The new tasting pale lager, with its unrivaled clarity, was in such demand that it led to the establishment of new pubs in Prague, such as U Pinkasů at Jungmannovo náměstí, which to this day still sells Pilsner Urquell.

The new brewing technique was also rapidly copied by brewers all over the world. In the 21st century, nine out of ten beers produced and consumed globally are pale lagers based on Pilsner Urquell.

Beer under Communism: the 20th Century

Under communism beer was very cheap, indeed it was maintained so by the authorities. The thinking was that every man, no matter what job he had, should be able to afford a few beers regularly with friends without it hurting his pocket too much.

This helped establish beer drinking as perhaps the single most popular hobby amongst Czech men. Unfortunately, as with other industries, the Communists failed to invest in the breweries. They simply produced the beer and squeezed as much out of the industry as they could. The buildings and their facilities were allowed to deteriorate.

After the Velvet Revolution

Since the fall of communism, the major Czech breweries, apart from Budweiser Budvar, have been bought by foreign brewing giants.

A lot of investment has been ploughed in, resulting in impressive modern brewing facilities. And Czech beers are marketed worldwide as a premium product.

Price of a Beer in Prague Today

The price of a large Czech beer (0.5l) in Prague is around 55 CZK in ordinary pubs and restaurants (£2.12/€2.39/$2.62).

Elsewhere in the Czech Republic, the price of a beer falls to around 40 CZK (£1.54/€1.74/$1.9).

Czech beer brewing
Beer is so engrained in the Czech national psyche that brewers are wary of raising prices too much, and no politician would dare raise taxes too high either! Indeed, some brewers make such little profit on domestic sales that exports are vital to their business model.

So while in Prague and elsewhere in the Czech Republic, sample Pilsner Urquell, Staropramen, Budvar and other Czech beers in the best way possible - fresh and cheap!

The Future: microbreweries and Tank Beer (Tankové pivo)

As we have learned, microbreweries formed the foundation of the Czech brewing industry a thousand years ago. Today, pubs and restaurants in Prague like U Fleku and U Medvidku maintain the tradition by brewing their own beer on-site. In the modern age of the global brewer, it can be nice to taste a unique craft beer.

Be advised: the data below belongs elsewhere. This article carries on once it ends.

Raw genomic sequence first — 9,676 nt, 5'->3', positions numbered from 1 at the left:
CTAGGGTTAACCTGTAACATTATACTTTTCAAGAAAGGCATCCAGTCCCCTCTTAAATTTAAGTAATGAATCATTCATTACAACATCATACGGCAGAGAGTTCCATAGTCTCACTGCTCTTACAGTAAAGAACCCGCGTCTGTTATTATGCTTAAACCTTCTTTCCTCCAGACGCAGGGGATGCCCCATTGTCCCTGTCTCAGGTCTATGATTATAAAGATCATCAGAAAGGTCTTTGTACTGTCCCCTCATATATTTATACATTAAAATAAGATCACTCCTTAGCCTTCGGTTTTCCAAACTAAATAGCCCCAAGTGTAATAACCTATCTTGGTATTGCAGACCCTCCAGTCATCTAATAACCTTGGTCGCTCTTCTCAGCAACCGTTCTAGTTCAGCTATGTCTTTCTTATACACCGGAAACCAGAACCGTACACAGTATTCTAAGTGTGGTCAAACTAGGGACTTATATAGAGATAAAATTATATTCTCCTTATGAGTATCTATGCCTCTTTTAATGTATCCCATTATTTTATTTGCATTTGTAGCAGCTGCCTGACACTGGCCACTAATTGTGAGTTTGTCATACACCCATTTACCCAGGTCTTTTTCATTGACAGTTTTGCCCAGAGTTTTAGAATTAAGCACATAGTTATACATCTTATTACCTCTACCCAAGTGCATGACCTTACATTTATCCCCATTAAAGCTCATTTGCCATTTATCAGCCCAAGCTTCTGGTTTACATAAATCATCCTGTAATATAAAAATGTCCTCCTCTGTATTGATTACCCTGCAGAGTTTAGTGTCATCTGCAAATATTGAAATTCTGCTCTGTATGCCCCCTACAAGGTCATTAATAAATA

Such sentiments are encouraging more Prague pubs to add microbreweries. The beers produced complement their existing range of beers, and the brewery itself becomes an attraction of the pub.

Of equal significance, recent developments in technology have driven the introduction of tank beer (tankové pivo or pivo z tanku). Instead of beer delivered in barrels, it is transported pasteurised or unpasteurised from the brewery to the pubs by tanker lorry. The beer is then fed via a large pipe into a huge stainless steel tank in the cellar of the pub, in the manner in which a fuel tanker delivers its load. The tank is lined with a waterproof, airtight polypropylene bag, which seals the beer in.

When a customer orders a beer, it flows straight from the tank to the pump. This “bag-in-a-box system” delivers the freshest possible beer because it only comes into contact with air when it is poured into the glass. It is similar to drinking the beer direct at the brewery.

Pilsner Urquell and Staropramen lead the field in this technique, followed by Budvar and Kozel. Only a limited number of Prague pubs and restaurants have adopted the system thus far because it requires investment and a high turnover of beer to make it economically viable. But the results in taste and economies of scale are impressive, so more are following suit.

You can drink tank beer in Prague at U Vejvodu (Pilsner Urquell), Potrefena Husa Platnerska (Staropramen), U Medvidku (Budvar), U Pivrnce (Staropramen) on Maiselvoa street, U Pinkasů (Pilsner Urquell) at Jungmannovo náměstí, and at Vytopna Railway Restaurant in Wenceslas Square.

More Information

To learn more about Czech beer and to join the Prague locals who drink it by the lorry load, book the Prague Brewery Tour or Czech Beer Tasting.
Czech Beer Tasting
Czech beer tasting in Prague
Taste the 7 types of beer in Prague:
Czech beer tasting
Prague Brewery Tour
Prague Brewery Tour
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Brewery Tour